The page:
OKLAHOMA CITY – A health official told members of the House Agriculture and Rural Development Committee that Oklahoma has a greater number of “food deserts” than the average state nationally.
However, there are signs of improvement; and example cited being a grocery store in Tulsa’s Crosbie Heights neighborhood.
Landon Norton of the Oklahoma Department of Health spoke at an interim study held by state Reps. Seneca Scott and Jabar Shumate to determine how best to incentivize the rural and urban grocers that offer healthy, affordable, locally-grown produce and products.
Norton said a recent Centers for Disease Control report showed state healthy food retail policies positively impact its residents’ consumption of fruits and vegetables. The report found that Oklahoma had far fewer healthy food retailers than the national average and “food deserts” or areas with little access to healthy foods.
“Access is not what it could be, not what it needs to be,” Norton said.
Scott, D-Tulsa, said it is clear that encouraging healthy neighborhood grocers could trigger more Oklahomans to begin living healthier lifestyles.
“Oklahomans rank dead last nationally when it comes to nutrition and are the most likely Americans to suffer heart disease,” Scott, D-Tulsa, said. “Though lawmakers can’t force people to become healthy overnight, I think we can make healthy options available to them, while helping to support our local farmers and producers.”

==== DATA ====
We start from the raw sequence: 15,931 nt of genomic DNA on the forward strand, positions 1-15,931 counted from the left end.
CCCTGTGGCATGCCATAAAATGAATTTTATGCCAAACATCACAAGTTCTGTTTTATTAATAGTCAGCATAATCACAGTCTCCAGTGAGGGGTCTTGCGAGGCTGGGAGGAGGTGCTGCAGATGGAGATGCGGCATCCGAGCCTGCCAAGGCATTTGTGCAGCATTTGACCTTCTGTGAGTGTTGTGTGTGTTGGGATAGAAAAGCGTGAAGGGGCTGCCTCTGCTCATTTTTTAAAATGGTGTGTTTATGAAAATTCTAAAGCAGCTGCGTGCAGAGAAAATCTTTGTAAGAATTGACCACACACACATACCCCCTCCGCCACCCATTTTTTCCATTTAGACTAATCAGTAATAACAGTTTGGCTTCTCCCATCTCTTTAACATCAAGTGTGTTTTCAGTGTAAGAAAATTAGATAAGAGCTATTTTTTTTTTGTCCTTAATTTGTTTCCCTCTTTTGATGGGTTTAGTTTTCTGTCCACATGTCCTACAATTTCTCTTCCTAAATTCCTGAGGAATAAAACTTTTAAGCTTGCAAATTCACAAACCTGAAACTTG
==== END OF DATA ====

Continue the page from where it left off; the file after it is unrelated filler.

Scott Smith who spoke during the study, owns the type of store Scott and Shumate want to encourage. The Blue Jackalope Grocery Store is a small neighborhood grocer and coffee shop located in Tulsa’s Crosbie Heights neighborhood. Smith said the shop is attracting young blood to the neighborhood and further healthy community initiatives including a community garden, a bike repair cooperative and plans for both a “free” store and farmers’ market.
“The whole thing is the wonderful sense of connectedness that has resulted from what we’ve done at the store,” Smith said. “It’s almost like creating a community center.”
Smith’s grocery store serves as a good model for what Oklahoma wants to attract, Shumate, D-Tulsa, said.
“Oklahoma’s ‘food deserts’ need the type of store that will not only offer them access to fresh, affordable fruits and vegetables, but will also encourage other projects to promote healthy living,” Shumate said.
Incentivizing healthy grocers helps the economy, lowers health care costs and, most importantly, means Oklahomans won’t have to choose between convenience and health, Scott said. One way to incentivize them could be to amend the state’s quality jobs act to benefit grocers, he said. The Oklahoma Healthy Corner Stores Initiative is the proposed title of the legislation he hopes to carry in the next legislative session.
“In too many areas of the state we lack access to affordable, high quality, fresh foods,” Scott said. “The Oklahoma Legislature needs to help these working families and at the same time help local growers and small businesses, making it a win-win for all Oklahomans.”